17 November: The negotiations concerning Cuba are once again at a stalemate.

18 November: In order to keep the airspace above Cuba open for military flying and to counter the American reconnaissance, Castro orders the suspension of all civilian air traffic over Cuba. Washington makes it apparent, that Kennedy, if Khrushchev does not declare himself willing to full-fill his obligations with regards to the withdrawal of the IL-28 bombers from Cuba, will give the order for initiating harsher measures. This will probably mean a strengthening of the blockade with the objective to cut Castro off from further fuel deliveries to the aforementioned bomber-planes.

19 November: The threat to shoot down American reconnaissance planes is repeated by the Cubans. Of the foreign airlines, only the routes to Prague and Mexico City will be kept going. In the evening Mikoyan has a two hour meeting with Fidel Castro, after which the text for a letter from Castro to U Thant is publicized on Havana radio in the night between the 19th and the…

20 November: In the letter it says, that Cuba is prepared to send the IL-28 planes, “that are obsolete and is moreover the property of the Soviet government,” back to the Soviet Union. It is furthermore said in the letter, that Cuba does not accept a “unilateral” (i.e. American, but possibly international) inspection of Cuban territory. Minister-president Khrushchev informs President Kennedy in a brief, that all IL-28 bombers will be withdrawn inside the next 30 days, and that it will be allowed to put the removal of the planes under surveillance, as they are leaving Cuba. President  Kennedy informs during a press conference about Khrushchev’s letter and adds, that the surveillance of the Cuban military activities will continue (from the air), but that on the 21st [of November] at 05:00 PM (Danish time) the blockade will be lifted. The President adds, that the negotiations with the Soviet Union concerning the technicalities of the settlement of the Cuban-crisis will continue, after which there be a created the proper foundation for further negotiations concerning the other world-political problems.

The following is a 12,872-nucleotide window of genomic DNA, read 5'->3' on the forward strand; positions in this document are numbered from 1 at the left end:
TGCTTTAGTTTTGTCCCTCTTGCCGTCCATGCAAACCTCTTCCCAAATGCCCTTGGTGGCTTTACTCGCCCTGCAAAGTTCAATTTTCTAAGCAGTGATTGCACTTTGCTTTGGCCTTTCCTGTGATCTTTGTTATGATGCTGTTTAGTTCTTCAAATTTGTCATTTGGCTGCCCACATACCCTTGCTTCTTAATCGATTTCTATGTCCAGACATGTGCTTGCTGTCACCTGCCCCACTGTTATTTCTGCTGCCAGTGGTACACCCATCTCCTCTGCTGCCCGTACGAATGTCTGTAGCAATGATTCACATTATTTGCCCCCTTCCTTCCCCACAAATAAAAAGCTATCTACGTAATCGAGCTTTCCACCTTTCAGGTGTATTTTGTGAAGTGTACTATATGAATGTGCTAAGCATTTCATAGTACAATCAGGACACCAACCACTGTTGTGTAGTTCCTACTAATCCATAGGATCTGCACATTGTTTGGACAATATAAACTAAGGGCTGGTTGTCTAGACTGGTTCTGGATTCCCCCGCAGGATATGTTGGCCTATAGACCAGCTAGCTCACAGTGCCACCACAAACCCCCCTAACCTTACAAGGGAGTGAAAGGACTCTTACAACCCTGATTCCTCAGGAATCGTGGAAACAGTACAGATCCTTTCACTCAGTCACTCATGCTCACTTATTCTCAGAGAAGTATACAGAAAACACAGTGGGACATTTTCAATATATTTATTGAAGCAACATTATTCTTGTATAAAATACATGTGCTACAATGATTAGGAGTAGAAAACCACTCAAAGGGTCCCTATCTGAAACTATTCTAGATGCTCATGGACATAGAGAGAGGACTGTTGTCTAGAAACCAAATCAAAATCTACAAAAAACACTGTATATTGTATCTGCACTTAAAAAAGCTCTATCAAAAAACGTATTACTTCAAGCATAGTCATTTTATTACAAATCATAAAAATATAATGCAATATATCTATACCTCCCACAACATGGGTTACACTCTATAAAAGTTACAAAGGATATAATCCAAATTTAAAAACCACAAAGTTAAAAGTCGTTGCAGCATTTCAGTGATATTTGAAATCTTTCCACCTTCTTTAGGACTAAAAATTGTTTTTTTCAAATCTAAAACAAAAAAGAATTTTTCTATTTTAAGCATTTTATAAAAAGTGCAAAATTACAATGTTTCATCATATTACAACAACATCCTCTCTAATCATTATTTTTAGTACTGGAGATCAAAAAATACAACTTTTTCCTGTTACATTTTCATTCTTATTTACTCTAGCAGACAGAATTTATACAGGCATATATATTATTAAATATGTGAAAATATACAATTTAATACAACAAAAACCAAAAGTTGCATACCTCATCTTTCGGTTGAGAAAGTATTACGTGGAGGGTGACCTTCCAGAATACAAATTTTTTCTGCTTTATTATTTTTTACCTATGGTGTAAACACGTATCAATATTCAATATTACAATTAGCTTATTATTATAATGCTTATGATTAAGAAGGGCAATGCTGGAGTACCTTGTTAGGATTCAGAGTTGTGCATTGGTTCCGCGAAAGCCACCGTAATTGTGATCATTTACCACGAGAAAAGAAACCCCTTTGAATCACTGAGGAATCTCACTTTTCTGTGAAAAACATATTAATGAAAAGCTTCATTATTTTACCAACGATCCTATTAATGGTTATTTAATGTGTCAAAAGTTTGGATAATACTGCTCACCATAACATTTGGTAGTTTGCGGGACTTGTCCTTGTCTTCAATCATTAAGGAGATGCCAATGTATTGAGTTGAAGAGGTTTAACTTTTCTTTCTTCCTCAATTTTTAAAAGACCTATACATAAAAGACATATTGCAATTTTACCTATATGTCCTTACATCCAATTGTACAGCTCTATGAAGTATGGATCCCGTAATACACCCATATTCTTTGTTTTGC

21 November, 12:00: The press and radio of the Eastern Bloc refers to the events such, that they have “forced the USA to lift the aggressive blockade,” and they celebrate Castro’s decision to send back the bombers. The Americans inform that there will be a military maneuver named “Sunscreen” in order to discern how fast paratroopers can be transported to places where their military deployment is needed.

Based on the available information about the turn of events, it can perhaps be drawn the conclusion, that the Eastern Bloc once more (as had been the case between the 26 and 28 of October) has given in to a firm American statement, this time formulated through the declaration, that President Kennedy on the 20th [of November] would make a proclamation concerning Cuba, one which would probably be about an active intervention on the part of the United States, if the IL-28 bombers were not removed. The President’s suggestion of an opportunity to negotiate about the other world-political problems after the definitive conclusion of the Cuban-crisis could be viewed in the light of the rumors about new Soviet proposals to the United States and the United Kingdom about possible solutions of world-political problems through mutual concessions.